I cannot lie and say that Cassidy cleans up after herself all of the time, so please don’t get the wrong impression. What I can do is tell you a few tactics that have been successful. You will need to assess them and decide if they are age appropriate for your child, but be creative – we will talk about ways you can modify the task if need be.
First I want to give you an example of a way that we have failed in the past. When Cassidy was 3.5 we decided to give her a big girl bedroom. You can see the room transformation here. This meant a larger bed, a comfy reading area and a vanity where she could play dress up. While the room was beautiful, it didn’t leave much space for toys. Quickly toys were all over the house and it became chaotic. There was nowhere to put anything. That led us to creating a playroom in our additional bedroom, you can see that project here. Unfortunately, that room allowed for way more toys but didn’t solve the clean up problem.
Give Each Item a Home
I decided to invest in a better organization system from IKEA, and it’s worked wonders. We designated each bin for different types of toys and helped her learn the system. Helping Cassidy identify where each item belongs makes a huge task seem much easier to her. It also helps us to identify what toys she has and doesn’t have and if something is missing. My favorite part is that it gets all of the items off of the floor and makes bringing toys into different rooms much easier – we just grab a bin.
For the littles, you might start by labeling bins with a photo so they can associate the item to the storage. When they get older you can put labels on the bins. It won’t happen immediately, but with repetition they will get the hang of it.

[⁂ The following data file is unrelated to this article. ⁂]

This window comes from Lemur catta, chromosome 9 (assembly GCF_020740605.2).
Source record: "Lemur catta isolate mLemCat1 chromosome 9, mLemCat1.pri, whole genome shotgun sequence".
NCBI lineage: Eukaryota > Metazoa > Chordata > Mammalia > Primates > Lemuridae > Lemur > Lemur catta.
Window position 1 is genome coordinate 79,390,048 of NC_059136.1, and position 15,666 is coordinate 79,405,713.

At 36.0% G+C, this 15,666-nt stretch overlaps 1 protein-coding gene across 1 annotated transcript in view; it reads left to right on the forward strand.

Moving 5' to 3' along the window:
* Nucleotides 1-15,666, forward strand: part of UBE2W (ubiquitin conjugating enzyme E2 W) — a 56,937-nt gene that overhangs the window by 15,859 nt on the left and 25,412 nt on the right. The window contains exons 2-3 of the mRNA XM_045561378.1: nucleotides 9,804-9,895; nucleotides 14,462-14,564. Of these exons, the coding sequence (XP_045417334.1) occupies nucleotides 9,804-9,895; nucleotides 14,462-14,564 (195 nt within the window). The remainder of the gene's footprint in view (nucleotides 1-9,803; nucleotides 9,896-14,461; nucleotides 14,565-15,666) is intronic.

Be Creative and Make It Fun
Im 31 and cleaning has never been fun for me. I’m not afraid to say it, I hate cleaning. But in order to get Cassidy on board is to come up with clever ways to clean. Most of the time, turning it into a game is the easiest way.
- Set a timer for 5-10-15 minutes and race against the clock. You can either assist or have them go at it solo.
- Color Code items! Order your books in rainbow order, color code their closet and/or shoes.
- Turn on a playlist of their favorite soundtracks and have a cleaning dance party.
- Create a checklist with a prize at the end.
Don’t have huge expectations for this. They might not finish the task without help or within a certain time frame. The important part is that they participate. It once took Cassidy all day to straighten up her playroom. She needed direction on which tasks to tackle in which order. It can be frustrating but she didn’t give up, so that’s a win to me!
Monkey See Monkey Do
I mentioned previously, I hate to clean. But I get much better feedback when I assist with cleaning or clean at the same time as Cassidy. The “do as I say, not as I do”, really doesn’t work. It’s really important to model the behavior that you are trying to instill. So, this can look like putting dirty cups or plates in the sink. Bringing my shoes into the closet in the evening. Putting my dirty clothes in the hamper. Make it about teamwork, kids are super curious, so if you let them assist you doing things they are more likely to participate willingly.
For your little ones, maybe it’s helping load the dryer or put away the groceries. Advanced might be vacuuming, wiping down a surface (without chemicals), hanging up clothes etc.
The most important part of this method is developing a routine. We want cleaning and being self sufficient to become second nature. It teaches responsibility and builds up their character. I am curious to hear your strategies and opinions on chores!
Spring Cleaning Blogs
I’ve connected with some amazing bloggers to share some Spring Cleaning Tips with you! Head to each of their blogs to check out what they are sharing!
Cheyenne – 6 Spring Cleaning Tips (free printable checklist included)
Krystalyn – Kitchen Spring Cleaning | Useful Purchases for a New Homestyle
Oxzonna – Spring Cleaning Tips – The Konmari Method
Lexie – Easy Spring Cleaning Checklist